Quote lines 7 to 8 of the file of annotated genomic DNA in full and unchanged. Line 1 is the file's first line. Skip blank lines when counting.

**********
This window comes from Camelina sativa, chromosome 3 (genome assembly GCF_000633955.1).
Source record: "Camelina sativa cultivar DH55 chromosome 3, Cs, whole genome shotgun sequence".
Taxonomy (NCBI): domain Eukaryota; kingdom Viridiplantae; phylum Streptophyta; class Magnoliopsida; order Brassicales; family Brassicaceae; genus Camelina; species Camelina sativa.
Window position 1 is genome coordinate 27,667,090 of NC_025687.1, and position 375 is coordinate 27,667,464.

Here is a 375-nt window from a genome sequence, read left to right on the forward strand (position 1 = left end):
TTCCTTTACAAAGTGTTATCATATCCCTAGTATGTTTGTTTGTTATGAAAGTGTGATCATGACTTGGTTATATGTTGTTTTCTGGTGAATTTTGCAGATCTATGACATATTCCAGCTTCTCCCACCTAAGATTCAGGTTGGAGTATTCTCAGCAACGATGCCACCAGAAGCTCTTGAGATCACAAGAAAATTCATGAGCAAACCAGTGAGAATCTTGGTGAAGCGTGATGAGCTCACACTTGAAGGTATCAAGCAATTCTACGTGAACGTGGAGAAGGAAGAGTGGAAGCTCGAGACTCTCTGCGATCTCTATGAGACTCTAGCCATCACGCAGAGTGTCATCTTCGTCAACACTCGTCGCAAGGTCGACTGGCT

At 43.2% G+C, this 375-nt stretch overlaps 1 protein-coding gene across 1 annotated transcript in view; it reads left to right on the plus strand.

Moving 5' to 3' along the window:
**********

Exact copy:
At 43.2% G+C, this 375-nt stretch overlaps 1 protein-coding gene across 1 annotated transcript in view; it reads left to right on the plus strand.

Moving 5' to 3' along the window: